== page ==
The next morning dawned grey and chilly. As luck would have it, Network Rail had decided to close the railway line to Rochdale this weekend (a hindrance at least familiar to regular users of West Sutton station), but this did give me the opportunity to take the tram. The 50 minute journey, via stops that included Oldham Mumps and Derker, got me to Rochdale shortly after opening time. I headed straight to the Regal Moon, a Wetherspoons conversion of an art deco cinema, for a pint and breakfast. On the wall beside me was an information panel about local lass Anna Friel, probably most remembered for that ‘lesbian kiss’ scene in Brookside.
I then met Peter in the imposing, stone-built Flying Horse Hotel, close to the neo-Gothic Town Hall. The bar’s impressive row of handpumps did detain us a while. One of the locals recommended two new micropubs, and as one of these, the Pint Pot, was on our route we stopped off there for a couple of halves. The pub boasted a splendid, bucolic mural along one wall. We were the only customers at first and got chatting to the barman about football. He gave us the number of a cab firm that “all the locals use”. That was good enough for us and an important piece of research was duly complete.
Our final Rochdale pub was the wonderful, wood-panelled Baum (pronounced to rhyme with ‘storm’), which was the Campaign for Real Ale’s national Pub of the Year in 2013 and has maintained its high standards since. We’d just sunk into the comfy seating, beers to hand, when Cathy and Bob turned up. It was tempting to stay there all afternoon, but a cab had arrived by 2.15 to convey the four of us to Spotland. Here, after a quick catch-up with some of the other travelling fans in Rochdale AFC’s bar, it was time to enter the ‘Crown Oil Arena’. (As one of their fans told us, everyone of course still just calls it Spotland).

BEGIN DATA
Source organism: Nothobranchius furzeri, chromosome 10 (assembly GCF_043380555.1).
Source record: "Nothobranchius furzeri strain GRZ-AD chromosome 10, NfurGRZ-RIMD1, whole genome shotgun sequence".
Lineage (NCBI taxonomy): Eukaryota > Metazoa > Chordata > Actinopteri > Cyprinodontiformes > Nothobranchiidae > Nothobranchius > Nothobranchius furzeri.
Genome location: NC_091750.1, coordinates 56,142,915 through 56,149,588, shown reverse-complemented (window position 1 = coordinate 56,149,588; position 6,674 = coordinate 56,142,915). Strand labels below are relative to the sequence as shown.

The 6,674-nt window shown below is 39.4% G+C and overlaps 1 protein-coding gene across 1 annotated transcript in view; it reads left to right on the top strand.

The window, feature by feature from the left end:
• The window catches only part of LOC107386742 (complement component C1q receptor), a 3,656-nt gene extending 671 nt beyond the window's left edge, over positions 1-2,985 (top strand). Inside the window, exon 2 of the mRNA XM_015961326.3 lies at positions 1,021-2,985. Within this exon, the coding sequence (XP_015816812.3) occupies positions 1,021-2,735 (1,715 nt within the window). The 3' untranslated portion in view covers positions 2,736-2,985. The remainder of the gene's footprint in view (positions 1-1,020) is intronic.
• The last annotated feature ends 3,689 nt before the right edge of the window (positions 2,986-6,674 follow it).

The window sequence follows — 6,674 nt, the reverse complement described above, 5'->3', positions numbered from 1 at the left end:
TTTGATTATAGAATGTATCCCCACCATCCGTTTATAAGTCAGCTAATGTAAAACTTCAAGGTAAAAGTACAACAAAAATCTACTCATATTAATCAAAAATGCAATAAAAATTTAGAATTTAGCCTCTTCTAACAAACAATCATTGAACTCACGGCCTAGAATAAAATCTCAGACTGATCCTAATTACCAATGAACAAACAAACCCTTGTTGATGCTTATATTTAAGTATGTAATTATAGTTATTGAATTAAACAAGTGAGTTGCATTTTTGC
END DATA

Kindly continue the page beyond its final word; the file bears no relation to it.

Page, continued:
Bouzanis, Kizzi, Goodliffe, John, Milsom, Boldewijn, Barden, Smith, Randall, Wilson, Bennett. SUBS: House, Wyatt, Rowe, Ajiboye, Korboa, Olaofe, Bugiel
Matt had freshened the side up a bit after Tuesday’s defeat to Swindon, with Rob Milsom returning at left back and Enzio starting out wide, David Ajiboye having to settle for a place on the bench. We’ve had some bad luck with injuries lately, and after seven minutes, Louis John – who’d been wearing the captain’s armband today – was forced off with what may be a hamstring strain, Coby Rowe coming on in his place. Rochdale hadn’t won any of their last six games but started brightly, Deano making a good early save from Jake Beesley. Then on 23 minutes the ball was lobbed forward, Alex Newby ran on to it through a gap in our defence and volleyed into the corner of the net. Their keeper comfortably saved efforts from Will Randall and Richie Bennett. Then, just before the break, the latter got into a tangle with Beesley, appearing to tread on the prone Rochdale player. Cue our first red card of the season. Groan!